PCI Requirement 12: Maintaining an Information Security Policy
When creating an information security policy, an organization must create a policy that addresses information security for all personnel. Let’s emphasize “all” – this policy is not just for the IT department but is for anyone that would/could be involved in some capacity with storing, processing, and transmitting cardholder data. PCI Requirement 12 helps oversee and govern an organization’s PCI DSS compliance program.
In this webinar, our panelist will discuss the 10 sub-requirements of PCI Requirement 12, which include:
Requirement 12.1 – You must keep a current set of policies accessible to all relevant personnel.
Requirement 12.2 – Risk Assessment is performed at least annually, and also performed when business objectives chance.
Requirement 12.3 – Develop usage policies for critical technologies.
Requirement 12.4 – Security policies must define responsibilities for all users.
Requirement 12.5 – Security management and activities must be formally assigned.
Requirement 12.6 – Implement a formal security awareness program.
Requirement 12.7 – Screen potential personnel prior to hire to minimize the risk of attacks from internal sources.
Requirement 12.8 – Maintain and implement policies and procedures to manage service providers with whom cardholder data is shared, or that could affect the security of cardholder data.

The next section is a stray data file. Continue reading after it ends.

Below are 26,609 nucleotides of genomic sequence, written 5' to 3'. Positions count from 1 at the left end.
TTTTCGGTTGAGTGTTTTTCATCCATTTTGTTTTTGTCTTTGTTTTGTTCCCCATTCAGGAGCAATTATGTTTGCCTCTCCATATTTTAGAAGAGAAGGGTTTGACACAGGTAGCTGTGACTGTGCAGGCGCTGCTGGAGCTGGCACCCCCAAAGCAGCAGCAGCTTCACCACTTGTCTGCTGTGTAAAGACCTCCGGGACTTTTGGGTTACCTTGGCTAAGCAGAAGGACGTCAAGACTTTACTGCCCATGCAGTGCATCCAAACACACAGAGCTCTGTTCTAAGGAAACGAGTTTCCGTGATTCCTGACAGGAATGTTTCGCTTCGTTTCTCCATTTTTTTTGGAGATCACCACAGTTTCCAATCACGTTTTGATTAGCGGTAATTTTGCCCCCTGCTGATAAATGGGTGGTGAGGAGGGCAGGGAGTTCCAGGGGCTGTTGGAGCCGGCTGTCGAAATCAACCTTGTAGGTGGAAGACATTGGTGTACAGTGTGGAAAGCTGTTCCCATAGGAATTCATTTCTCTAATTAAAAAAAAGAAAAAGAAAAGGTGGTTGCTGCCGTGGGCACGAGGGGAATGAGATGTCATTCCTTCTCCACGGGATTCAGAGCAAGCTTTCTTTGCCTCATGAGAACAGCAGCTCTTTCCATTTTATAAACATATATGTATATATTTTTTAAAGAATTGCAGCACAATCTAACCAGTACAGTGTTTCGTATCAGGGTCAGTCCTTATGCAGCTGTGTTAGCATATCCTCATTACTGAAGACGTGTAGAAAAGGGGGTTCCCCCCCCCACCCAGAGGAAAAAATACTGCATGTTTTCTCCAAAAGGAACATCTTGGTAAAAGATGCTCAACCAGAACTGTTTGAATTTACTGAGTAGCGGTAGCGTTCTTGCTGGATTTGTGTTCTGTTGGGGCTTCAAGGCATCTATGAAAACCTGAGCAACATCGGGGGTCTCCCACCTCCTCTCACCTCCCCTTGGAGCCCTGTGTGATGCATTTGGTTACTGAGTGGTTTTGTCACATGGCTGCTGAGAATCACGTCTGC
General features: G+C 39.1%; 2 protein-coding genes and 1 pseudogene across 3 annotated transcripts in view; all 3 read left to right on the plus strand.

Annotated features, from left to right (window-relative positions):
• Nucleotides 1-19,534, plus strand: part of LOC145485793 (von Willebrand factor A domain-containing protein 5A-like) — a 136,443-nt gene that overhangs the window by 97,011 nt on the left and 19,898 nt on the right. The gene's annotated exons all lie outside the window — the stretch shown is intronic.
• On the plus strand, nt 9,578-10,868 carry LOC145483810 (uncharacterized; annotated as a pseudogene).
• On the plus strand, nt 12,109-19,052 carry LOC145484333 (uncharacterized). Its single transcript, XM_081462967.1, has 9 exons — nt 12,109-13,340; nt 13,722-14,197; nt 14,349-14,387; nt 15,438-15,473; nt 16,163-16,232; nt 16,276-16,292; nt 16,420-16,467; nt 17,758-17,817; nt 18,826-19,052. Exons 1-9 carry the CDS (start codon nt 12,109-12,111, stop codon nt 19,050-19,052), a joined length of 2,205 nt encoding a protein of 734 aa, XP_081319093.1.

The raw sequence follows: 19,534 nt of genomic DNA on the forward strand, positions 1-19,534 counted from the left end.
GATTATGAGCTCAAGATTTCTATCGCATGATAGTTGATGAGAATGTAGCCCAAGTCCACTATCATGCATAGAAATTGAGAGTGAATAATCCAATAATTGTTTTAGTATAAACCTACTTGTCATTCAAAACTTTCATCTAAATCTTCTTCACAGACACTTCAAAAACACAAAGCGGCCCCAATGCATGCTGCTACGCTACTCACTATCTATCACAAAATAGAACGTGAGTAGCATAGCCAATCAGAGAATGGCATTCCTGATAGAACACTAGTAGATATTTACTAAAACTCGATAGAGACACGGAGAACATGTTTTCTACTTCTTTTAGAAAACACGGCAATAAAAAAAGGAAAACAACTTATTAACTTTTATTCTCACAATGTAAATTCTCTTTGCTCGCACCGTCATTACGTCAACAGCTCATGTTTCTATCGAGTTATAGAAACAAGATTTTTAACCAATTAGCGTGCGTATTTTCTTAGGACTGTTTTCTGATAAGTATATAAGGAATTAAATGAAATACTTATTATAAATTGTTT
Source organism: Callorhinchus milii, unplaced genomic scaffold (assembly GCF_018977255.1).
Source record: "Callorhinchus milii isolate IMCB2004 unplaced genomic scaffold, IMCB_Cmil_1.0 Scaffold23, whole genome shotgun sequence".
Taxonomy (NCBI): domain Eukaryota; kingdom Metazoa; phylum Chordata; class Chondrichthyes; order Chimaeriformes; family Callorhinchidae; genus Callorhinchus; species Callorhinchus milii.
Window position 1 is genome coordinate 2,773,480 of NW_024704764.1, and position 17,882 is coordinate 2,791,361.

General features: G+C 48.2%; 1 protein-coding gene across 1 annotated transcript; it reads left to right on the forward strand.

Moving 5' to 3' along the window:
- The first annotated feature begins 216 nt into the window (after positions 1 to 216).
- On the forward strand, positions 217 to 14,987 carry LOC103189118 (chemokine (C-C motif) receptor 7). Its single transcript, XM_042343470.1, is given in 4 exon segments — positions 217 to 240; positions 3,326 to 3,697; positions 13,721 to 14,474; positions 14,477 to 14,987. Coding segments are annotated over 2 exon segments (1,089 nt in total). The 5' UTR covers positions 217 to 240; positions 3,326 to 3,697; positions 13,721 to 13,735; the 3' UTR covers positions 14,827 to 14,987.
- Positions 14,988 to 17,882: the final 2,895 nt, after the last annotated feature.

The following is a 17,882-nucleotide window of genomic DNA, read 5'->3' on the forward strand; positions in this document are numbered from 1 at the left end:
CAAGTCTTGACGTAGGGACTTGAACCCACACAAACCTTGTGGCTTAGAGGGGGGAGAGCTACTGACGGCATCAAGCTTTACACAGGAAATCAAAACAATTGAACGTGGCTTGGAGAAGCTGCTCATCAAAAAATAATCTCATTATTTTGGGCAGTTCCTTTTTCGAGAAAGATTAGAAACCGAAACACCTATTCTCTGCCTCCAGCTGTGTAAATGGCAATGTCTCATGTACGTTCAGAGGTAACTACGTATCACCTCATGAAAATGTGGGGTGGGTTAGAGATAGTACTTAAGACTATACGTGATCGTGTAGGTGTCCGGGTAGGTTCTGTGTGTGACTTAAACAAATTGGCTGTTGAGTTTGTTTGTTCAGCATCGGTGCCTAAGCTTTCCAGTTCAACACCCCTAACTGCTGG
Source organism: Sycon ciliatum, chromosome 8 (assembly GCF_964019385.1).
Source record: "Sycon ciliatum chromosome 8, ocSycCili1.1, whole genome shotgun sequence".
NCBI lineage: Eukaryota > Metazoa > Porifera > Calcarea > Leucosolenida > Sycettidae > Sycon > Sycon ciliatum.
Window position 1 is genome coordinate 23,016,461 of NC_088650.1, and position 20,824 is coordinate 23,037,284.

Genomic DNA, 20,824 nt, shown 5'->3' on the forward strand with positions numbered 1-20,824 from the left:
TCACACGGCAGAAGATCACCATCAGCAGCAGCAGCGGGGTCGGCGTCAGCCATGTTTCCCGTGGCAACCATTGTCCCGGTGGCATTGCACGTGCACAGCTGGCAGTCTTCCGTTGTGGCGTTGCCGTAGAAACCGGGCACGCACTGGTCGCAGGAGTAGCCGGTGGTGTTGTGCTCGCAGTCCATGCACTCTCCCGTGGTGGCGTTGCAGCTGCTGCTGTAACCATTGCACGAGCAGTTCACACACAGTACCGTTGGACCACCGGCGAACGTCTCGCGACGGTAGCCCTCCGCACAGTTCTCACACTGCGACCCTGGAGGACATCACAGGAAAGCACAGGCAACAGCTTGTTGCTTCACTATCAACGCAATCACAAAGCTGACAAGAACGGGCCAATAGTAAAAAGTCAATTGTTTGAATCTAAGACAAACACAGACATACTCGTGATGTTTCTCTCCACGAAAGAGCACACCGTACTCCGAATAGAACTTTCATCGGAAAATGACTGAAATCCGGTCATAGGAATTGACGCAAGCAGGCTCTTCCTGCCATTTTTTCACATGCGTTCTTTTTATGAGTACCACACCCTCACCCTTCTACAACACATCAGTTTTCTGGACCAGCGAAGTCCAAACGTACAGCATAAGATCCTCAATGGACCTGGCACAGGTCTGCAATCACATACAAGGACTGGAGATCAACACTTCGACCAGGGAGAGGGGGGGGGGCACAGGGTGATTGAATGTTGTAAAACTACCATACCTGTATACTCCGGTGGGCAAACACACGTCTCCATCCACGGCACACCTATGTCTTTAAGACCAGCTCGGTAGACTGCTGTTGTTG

Requirement 12.9 – Service providers must acknowledge in writing that they are responsible for the security of cardholder data they possess or store, process, transmit on behalf of the customer, or to the extent that they could impact the security of the cardholder data environment.
Requirement 12.10 – Implement an incident response plan.
The PCI DSS isn’t just a technical standard; it includes people, processes, and technology. Furthermore, your organization’s policies and procedures are not just pieces of paper. They are an executive-level edict that define how the business will be run. It’s not enough to have policies and procedures. You must make sure that your policies and procedures are effective and actually implemented to ensure they are functioning properly and as you designed them. If your policies aren’t functioning, then you don’t have a policy.